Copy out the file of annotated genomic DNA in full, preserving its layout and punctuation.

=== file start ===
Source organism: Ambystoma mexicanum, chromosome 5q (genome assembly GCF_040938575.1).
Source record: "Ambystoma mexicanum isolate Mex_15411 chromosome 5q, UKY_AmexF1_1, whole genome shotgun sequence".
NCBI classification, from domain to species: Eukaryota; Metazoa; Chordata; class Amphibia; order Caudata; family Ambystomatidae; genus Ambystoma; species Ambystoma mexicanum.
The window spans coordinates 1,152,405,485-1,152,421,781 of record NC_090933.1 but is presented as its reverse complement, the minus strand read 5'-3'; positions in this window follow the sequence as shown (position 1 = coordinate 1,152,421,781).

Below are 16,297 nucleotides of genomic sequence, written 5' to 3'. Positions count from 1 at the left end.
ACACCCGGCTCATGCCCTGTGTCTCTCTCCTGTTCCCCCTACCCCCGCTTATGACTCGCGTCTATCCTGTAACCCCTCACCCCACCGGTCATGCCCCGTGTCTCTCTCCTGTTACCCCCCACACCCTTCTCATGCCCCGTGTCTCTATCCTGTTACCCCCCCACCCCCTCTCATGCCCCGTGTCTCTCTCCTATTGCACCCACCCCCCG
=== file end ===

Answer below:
Source organism: Ambystoma mexicanum, chromosome 5q (genome assembly GCF_040938575.1).
Source record: "Ambystoma mexicanum isolate Mex_15411 chromosome 5q, UKY_AmexF1_1, whole genome shotgun sequence".
NCBI classification, from domain to species: Eukaryota; Metazoa; Chordata; class Amphibia; order Caudata; family Ambystomatidae; genus Ambystoma; species Ambystoma mexicanum.
The window spans coordinates 1,152,405,485-1,152,421,781 of record NC_090933.1 but is presented as its reverse complement, the minus strand read 5'-3'; positions in this window follow the sequence as shown (position 1 = coordinate 1,152,421,781).

Below are 16,297 nucleotides of genomic sequence, written 5' to 3'. Positions count from 1 at the left end.
ACACCCGGCTCATGCCCTGTGTCTCTCTCCTGTTCCCCCTACCCCCGCTTATGACTCGCGTCTATCCTGTAACCCCTCACCCCACCGGTCATGCCCCGTGTCTCTCTCCTGTTACCCCCCACACCCTTCTCATGCCCCGTGTCTCTATCCTGTTACCCCCCCACCCCCTCTCATGCCCCGTGTCTCTCTCCTATTGCACCCACCCCCCG